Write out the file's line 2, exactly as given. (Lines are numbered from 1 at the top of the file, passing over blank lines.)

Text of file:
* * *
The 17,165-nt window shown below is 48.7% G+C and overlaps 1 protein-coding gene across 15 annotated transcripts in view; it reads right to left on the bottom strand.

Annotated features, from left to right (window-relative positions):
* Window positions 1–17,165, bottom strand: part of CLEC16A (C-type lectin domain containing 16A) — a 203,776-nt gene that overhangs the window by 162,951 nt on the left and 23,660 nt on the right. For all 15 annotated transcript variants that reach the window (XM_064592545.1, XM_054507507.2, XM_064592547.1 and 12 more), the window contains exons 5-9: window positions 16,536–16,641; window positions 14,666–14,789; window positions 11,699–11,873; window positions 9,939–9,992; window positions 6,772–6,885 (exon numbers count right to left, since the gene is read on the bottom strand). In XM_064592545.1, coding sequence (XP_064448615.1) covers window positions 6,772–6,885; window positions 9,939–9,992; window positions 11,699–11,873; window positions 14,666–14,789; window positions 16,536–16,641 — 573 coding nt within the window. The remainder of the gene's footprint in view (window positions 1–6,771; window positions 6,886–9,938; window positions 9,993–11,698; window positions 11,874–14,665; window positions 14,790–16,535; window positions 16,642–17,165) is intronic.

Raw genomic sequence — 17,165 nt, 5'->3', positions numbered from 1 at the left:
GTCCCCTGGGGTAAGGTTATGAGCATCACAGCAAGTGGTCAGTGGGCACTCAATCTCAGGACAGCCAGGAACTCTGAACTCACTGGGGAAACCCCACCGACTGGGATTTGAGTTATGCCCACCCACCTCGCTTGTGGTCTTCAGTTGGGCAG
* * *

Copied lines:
Annotated features, from left to right (window-relative positions):